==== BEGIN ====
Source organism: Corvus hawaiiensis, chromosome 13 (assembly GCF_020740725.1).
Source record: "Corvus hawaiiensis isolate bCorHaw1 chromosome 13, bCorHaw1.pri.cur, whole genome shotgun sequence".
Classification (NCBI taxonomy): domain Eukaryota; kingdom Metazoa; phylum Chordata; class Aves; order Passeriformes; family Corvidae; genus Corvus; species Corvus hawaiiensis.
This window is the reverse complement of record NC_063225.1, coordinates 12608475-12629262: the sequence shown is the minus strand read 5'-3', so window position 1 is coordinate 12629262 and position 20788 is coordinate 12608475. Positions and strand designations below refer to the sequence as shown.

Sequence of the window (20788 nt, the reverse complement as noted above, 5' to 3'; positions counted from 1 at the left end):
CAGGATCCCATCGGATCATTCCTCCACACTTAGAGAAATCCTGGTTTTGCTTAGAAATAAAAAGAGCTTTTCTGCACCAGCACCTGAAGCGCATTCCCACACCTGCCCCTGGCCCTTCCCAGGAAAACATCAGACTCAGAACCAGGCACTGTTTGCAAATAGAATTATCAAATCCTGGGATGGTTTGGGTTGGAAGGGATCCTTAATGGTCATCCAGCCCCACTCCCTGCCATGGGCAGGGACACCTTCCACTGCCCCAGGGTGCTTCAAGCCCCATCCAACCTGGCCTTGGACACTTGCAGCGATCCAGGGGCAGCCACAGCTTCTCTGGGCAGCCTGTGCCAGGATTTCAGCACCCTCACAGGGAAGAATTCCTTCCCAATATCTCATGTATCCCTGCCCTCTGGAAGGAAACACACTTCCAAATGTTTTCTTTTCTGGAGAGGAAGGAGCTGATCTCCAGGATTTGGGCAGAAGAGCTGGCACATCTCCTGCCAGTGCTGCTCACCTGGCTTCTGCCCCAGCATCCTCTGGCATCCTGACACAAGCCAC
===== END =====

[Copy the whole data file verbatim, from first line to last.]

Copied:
Source organism: Corvus hawaiiensis, chromosome 13 (assembly GCF_020740725.1).
Source record: "Corvus hawaiiensis isolate bCorHaw1 chromosome 13, bCorHaw1.pri.cur, whole genome shotgun sequence".
Classification (NCBI taxonomy): domain Eukaryota; kingdom Metazoa; phylum Chordata; class Aves; order Passeriformes; family Corvidae; genus Corvus; species Corvus hawaiiensis.
This window is the reverse complement of record NC_063225.1, coordinates 12608475-12629262: the sequence shown is the minus strand read 5'-3', so window position 1 is coordinate 12629262 and position 20788 is coordinate 12608475. Positions and strand designations below refer to the sequence as shown.

Sequence of the window (20788 nt, the reverse complement as noted above, 5' to 3'; positions counted from 1 at the left end):
CAGGATCCCATCGGATCATTCCTCCACACTTAGAGAAATCCTGGTTTTGCTTAGAAATAAAAAGAGCTTTTCTGCACCAGCACCTGAAGCGCATTCCCACACCTGCCCCTGGCCCTTCCCAGGAAAACATCAGACTCAGAACCAGGCACTGTTTGCAAATAGAATTATCAAATCCTGGGATGGTTTGGGTTGGAAGGGATCCTTAATGGTCATCCAGCCCCACTCCCTGCCATGGGCAGGGACACCTTCCACTGCCCCAGGGTGCTTCAAGCCCCATCCAACCTGGCCTTGGACACTTGCAGCGATCCAGGGGCAGCCACAGCTTCTCTGGGCAGCCTGTGCCAGGATTTCAGCACCCTCACAGGGAAGAATTCCTTCCCAATATCTCATGTATCCCTGCCCTCTGGAAGGAAACACACTTCCAAATGTTTTCTTTTCTGGAGAGGAAGGAGCTGATCTCCAGGATTTGGGCAGAAGAGCTGGCACATCTCCTGCCAGTGCTGCTCACCTGGCTTCTGCCCCAGCATCCTCTGGCATCCTGACACAAGCCAC